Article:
Germany’s Helaba Bank and Chicago-based lender Capri Capital Partners are facing a $20 million lawsuit from investor Amir Chaluts at the troubled Reade57 condominium project in Tribeca, seeking to stop the lenders from modifying a loan agreement with the John Buck Co., the lead developer on the project.
Chaluts, operating under the name 281 Broadway Developers at the project, filed suit in Manhattan Supreme Court June 24 seeking an injunction against the lenders for making a loan agreement without his consent and a judgment against the lenders.
“Despite developers having advised Helaba and Capri that any loan modification must be approved by developers, Helaba continues to fund the loan, and… Helaba, Capri and Buck are presently negotiating a modification of the loan agreements,” attorney Aaron Abraham, representing Chaluts, said in the New York state Supreme Court complaint.
Chicago-based real estate investor John A. Buck, chairman and CEO of his eponymous company, and Chaluts entered a deal in 2005 to develop the mixed-use condo project at 281 Broadway between Reade and Chambers streets. The project was slated to cost $94 million and open in August 2007. Under the financing agreements, Helaba agreed to an $84.7 million construction loan and Capri agreed to an $8 million mezzanine loan.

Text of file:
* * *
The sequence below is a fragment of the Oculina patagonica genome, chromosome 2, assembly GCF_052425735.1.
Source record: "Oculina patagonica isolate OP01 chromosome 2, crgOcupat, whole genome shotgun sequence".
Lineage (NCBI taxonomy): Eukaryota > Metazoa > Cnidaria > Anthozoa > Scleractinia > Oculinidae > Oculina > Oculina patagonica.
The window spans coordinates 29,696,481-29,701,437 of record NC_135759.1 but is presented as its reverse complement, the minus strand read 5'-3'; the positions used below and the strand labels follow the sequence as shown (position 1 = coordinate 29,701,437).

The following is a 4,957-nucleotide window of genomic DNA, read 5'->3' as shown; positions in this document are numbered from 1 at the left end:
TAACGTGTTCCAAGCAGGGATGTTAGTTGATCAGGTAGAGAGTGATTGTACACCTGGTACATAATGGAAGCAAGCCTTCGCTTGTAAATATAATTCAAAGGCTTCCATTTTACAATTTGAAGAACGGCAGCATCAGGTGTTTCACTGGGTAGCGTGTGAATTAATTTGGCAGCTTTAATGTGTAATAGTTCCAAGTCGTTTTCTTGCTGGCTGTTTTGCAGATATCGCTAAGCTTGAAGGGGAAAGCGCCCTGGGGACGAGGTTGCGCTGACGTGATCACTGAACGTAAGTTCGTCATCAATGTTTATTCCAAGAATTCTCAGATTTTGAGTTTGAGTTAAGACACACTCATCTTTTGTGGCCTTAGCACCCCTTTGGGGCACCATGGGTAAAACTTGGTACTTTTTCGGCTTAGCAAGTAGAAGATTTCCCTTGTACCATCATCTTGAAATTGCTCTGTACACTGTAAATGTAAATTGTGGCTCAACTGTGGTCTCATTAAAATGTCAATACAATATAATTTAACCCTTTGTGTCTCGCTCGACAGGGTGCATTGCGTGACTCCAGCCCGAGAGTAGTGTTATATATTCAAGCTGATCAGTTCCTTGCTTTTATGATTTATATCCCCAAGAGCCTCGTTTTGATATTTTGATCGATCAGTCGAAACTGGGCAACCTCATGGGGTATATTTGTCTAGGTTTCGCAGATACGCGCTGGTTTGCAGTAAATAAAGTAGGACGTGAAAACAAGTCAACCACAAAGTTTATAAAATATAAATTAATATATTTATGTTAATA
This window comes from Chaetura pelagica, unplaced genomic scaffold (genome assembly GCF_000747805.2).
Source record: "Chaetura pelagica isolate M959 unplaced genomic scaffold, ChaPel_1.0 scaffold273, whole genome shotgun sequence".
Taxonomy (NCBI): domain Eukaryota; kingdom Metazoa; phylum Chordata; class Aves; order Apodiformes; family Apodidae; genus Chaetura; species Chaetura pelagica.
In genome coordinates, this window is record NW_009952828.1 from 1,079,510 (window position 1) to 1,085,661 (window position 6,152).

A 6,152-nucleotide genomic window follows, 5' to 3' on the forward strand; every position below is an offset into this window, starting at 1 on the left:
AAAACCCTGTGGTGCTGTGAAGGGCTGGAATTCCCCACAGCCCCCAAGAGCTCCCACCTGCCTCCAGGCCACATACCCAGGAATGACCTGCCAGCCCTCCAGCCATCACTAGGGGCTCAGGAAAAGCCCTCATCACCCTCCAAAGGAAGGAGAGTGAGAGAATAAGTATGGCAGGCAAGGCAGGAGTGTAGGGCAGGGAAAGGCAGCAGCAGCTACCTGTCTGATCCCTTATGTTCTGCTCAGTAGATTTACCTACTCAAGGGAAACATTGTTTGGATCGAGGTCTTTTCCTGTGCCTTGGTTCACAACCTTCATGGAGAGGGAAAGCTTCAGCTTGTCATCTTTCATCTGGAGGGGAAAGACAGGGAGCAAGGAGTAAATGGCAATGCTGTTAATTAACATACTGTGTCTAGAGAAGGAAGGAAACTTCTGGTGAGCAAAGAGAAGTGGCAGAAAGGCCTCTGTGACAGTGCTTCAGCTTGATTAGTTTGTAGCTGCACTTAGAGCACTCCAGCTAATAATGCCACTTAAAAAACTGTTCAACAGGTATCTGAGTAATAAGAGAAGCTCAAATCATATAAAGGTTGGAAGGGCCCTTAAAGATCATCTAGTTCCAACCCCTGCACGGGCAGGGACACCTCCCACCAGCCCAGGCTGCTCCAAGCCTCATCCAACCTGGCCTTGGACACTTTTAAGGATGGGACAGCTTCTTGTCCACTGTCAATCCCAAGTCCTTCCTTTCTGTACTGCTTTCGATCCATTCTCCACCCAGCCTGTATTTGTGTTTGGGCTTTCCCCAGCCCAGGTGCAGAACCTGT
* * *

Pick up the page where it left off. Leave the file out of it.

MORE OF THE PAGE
“From the very beginning of the project, Buck, who has been responsible for the management of the construction process, has mismanaged the project, leading to extreme delays and significant increased costs on the project,” Abraham wrote in the complaint.
A prior Supreme Court suit, filed in 2010, accuses Buck of gross negligence, breaches of fiduciary duty and violations of the partners’ operating agreement. Buck, who developed the Standard Hotel in the Meatpacking District, did not return calls for comment.
Court records show that a contractor hired by Buck in 2006 caused a landmark cast iron building at 287 Broadway to lean eight inches forcing the Department of Buildings to issue a vacate order, and then bring the Reade57developers in for regular updates on the progress of the condo project. The Reade57 project, designed by SLCE Artchitects, was planned to form an L shape around 287 Broadway.
In 2008, Chaluts rejected a request from Buck for additional funds to help maintain the project, which he says is his right under the operating agreement, according to legal documents obtained by The Real Deal. He said Helaba has been in talks on another modification of the loan agreement since the spring of 2010. The projected budget for the project has since ballooned to $125 million and Chaluts filed suit against Buck in 2010, challenging their authority to make unilateral decisions on the project.
Chaluts alleged in his 2010 suit that Buck refused to let him see the records or be consulted on decisions involving the loan modifications or other issues. Sales were previously scheduled to launch this spring, with units ranging from $814,000 to $2.49 million.
Helaba and Capri officials were not immediately available for comment. Chaluts did not return calls seeking comment.